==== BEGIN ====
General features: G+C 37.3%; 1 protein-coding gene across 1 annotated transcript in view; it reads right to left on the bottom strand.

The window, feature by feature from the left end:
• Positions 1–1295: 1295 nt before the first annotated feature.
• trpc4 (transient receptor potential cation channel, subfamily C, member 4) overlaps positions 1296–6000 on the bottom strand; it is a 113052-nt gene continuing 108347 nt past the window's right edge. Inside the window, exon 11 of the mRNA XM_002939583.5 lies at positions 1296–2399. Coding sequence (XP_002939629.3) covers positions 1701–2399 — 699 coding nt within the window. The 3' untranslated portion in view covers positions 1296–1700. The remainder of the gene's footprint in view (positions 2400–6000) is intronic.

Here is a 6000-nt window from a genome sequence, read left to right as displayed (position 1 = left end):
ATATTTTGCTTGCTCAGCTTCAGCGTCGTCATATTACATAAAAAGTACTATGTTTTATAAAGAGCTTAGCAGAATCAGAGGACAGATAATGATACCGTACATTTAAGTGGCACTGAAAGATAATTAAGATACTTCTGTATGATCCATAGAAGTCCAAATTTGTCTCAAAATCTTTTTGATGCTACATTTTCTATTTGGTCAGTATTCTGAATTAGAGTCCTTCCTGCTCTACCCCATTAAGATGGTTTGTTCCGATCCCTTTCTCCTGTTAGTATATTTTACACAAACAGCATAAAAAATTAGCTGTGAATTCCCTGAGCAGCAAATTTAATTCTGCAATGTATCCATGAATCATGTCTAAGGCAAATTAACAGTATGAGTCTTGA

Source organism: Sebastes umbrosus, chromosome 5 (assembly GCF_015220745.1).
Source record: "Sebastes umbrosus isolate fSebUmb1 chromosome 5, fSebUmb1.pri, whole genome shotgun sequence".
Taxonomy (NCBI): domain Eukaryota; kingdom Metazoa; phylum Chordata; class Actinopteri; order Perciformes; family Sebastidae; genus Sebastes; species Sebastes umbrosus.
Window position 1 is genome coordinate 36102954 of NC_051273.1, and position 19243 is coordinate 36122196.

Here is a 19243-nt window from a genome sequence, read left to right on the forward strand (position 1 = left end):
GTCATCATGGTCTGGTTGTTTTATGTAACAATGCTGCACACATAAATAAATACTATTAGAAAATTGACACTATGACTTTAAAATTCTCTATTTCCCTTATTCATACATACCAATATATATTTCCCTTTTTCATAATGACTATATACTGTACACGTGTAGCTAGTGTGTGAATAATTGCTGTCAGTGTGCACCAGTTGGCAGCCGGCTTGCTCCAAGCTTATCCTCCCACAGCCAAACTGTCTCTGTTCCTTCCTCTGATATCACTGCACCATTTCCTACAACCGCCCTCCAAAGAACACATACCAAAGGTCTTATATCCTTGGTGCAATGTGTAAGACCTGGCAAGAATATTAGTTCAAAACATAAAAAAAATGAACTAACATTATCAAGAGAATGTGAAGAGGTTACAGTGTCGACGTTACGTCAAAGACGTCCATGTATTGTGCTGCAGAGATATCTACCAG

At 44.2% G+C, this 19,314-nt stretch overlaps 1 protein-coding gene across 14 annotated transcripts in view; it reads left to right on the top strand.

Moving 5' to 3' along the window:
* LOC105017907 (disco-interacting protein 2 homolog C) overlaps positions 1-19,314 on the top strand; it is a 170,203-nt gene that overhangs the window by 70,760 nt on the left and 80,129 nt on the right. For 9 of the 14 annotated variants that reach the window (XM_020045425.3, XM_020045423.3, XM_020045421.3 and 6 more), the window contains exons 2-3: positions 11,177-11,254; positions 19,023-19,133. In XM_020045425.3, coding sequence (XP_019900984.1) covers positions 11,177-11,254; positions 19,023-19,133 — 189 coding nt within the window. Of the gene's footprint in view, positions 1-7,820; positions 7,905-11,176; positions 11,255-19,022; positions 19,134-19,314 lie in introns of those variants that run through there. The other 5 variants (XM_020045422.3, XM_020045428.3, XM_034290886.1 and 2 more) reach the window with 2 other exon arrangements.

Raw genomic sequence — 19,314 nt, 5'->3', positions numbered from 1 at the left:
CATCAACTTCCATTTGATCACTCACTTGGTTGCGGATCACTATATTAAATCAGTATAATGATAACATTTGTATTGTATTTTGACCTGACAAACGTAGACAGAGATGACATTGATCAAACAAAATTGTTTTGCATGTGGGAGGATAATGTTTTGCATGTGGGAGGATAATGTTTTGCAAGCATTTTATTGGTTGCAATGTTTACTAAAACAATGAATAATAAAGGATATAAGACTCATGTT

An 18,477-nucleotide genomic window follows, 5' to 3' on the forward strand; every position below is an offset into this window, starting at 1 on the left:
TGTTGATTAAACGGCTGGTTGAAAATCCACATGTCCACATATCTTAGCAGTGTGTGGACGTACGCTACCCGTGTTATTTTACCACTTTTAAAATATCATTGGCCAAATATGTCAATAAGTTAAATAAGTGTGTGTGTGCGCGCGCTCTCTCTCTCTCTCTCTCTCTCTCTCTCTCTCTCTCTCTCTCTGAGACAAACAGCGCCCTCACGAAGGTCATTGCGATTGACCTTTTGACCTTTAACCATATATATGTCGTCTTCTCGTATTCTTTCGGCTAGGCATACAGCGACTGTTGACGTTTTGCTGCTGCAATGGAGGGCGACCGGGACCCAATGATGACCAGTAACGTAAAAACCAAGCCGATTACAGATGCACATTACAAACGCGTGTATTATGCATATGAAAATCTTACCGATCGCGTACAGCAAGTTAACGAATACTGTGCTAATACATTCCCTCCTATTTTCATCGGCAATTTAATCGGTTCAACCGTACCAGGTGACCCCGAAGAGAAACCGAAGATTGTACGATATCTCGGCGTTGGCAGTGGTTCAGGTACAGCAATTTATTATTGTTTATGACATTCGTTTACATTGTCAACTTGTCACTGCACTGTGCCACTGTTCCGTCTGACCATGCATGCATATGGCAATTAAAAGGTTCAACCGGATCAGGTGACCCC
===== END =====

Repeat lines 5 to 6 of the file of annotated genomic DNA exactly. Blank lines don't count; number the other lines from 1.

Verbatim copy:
Here is a 6000-nt window from a genome sequence, read left to right as displayed (position 1 = left end):
ATATTTTGCTTGCTCAGCTTCAGCGTCGTCATATTACATAAAAAGTACTATGTTTTATAAAGAGCTTAGCAGAATCAGAGGACAGATAATGATACCGTACATTTAAGTGGCACTGAAAGATAATTAAGATACTTCTGTATGATCCATAGAAGTCCAAATTTGTCTCAAAATCTTTTTGATGCTACATTTTCTATTTGGTCAGTATTCTGAATTAGAGTCCTTCCTGCTCTACCCCATTAAGATGGTTTGTTCCGATCCCTTTCTCCTGTTAGTATATTTTACACAAACAGCATAAAAAATTAGCTGTGAATTCCCTGAGCAGCAAATTTAATTCTGCAATGTATCCATGAATCATGTCTAAGGCAAATTAACAGTATGAGTCTTGA